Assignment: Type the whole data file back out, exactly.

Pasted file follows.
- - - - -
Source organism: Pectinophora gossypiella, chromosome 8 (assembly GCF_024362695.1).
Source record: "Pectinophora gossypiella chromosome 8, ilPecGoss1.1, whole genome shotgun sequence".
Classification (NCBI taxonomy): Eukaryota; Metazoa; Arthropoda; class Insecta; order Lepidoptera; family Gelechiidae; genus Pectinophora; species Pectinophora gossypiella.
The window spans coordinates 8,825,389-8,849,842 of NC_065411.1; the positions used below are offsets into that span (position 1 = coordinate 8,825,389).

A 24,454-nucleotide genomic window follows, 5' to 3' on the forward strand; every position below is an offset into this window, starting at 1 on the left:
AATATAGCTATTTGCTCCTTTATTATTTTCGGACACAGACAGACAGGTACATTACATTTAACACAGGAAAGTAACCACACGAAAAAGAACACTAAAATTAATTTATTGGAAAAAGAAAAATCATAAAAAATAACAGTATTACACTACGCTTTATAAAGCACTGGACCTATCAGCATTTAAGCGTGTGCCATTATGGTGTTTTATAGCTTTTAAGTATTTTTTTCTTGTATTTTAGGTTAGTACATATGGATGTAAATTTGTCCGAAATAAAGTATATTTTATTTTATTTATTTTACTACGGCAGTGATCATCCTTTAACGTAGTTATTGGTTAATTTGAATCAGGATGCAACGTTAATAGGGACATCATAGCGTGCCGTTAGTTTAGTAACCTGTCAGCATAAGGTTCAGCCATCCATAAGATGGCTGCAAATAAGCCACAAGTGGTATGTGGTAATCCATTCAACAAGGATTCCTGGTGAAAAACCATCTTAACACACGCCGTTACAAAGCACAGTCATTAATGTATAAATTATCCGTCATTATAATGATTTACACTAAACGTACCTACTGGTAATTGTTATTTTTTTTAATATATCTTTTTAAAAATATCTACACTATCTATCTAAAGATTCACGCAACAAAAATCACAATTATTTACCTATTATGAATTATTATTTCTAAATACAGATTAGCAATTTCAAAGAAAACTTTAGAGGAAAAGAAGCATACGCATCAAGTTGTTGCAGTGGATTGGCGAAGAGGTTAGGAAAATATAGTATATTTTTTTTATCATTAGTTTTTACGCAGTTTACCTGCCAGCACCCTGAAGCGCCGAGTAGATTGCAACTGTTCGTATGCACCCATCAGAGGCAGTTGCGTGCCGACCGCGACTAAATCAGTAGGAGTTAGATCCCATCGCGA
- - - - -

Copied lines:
Source organism: Pectinophora gossypiella, chromosome 8 (assembly GCF_024362695.1).
Source record: "Pectinophora gossypiella chromosome 8, ilPecGoss1.1, whole genome shotgun sequence".
Classification (NCBI taxonomy): Eukaryota; Metazoa; Arthropoda; class Insecta; order Lepidoptera; family Gelechiidae; genus Pectinophora; species Pectinophora gossypiella.
The window spans coordinates 8,825,389-8,849,842 of NC_065411.1; the positions used below are offsets into that span (position 1 = coordinate 8,825,389).

A 24,454-nucleotide genomic window follows, 5' to 3' on the forward strand; every position below is an offset into this window, starting at 1 on the left:
AATATAGCTATTTGCTCCTTTATTATTTTCGGACACAGACAGACAGGTACATTACATTTAACACAGGAAAGTAACCACACGAAAAAGAACACTAAAATTAATTTATTGGAAAAAGAAAAATCATAAAAAATAACAGTATTACACTACGCTTTATAAAGCACTGGACCTATCAGCATTTAAGCGTGTGCCATTATGGTGTTTTATAGCTTTTAAGTATTTTTTTCTTGTATTTTAGGTTAGTACATATGGATGTAAATTTGTCCGAAATAAAGTATATTTTATTTTATTTATTTTACTACGGCAGTGATCATCCTTTAACGTAGTTATTGGTTAATTTGAATCAGGATGCAACGTTAATAGGGACATCATAGCGTGCCGTTAGTTTAGTAACCTGTCAGCATAAGGTTCAGCCATCCATAAGATGGCTGCAAATAAGCCACAAGTGGTATGTGGTAATCCATTCAACAAGGATTCCTGGTGAAAAACCATCTTAACACACGCCGTTACAAAGCACAGTCATTAATGTATAAATTATCCGTCATTATAATGATTTACACTAAACGTACCTACTGGTAATTGTTATTTTTTTTAATATATCTTTTTAAAAATATCTACACTATCTATCTAAAGATTCACGCAACAAAAATCACAATTATTTACCTATTATGAATTATTATTTCTAAATACAGATTAGCAATTTCAAAGAAAACTTTAGAGGAAAAGAAGCATACGCATCAAGTTGTTGCAGTGGATTGGCGAAGAGGTTAGGAAAATATAGTATATTTTTTTTATCATTAGTTTTTACGCAGTTTACCTGCCAGCACCCTGAAGCGCCGAGTAGATTGCAACTGTTCGTATGCACCCATCAGAGGCAGTTGCGTGCCGACCGCGACTAAATCAGTAGGAGTTAGATCCCATCGCGA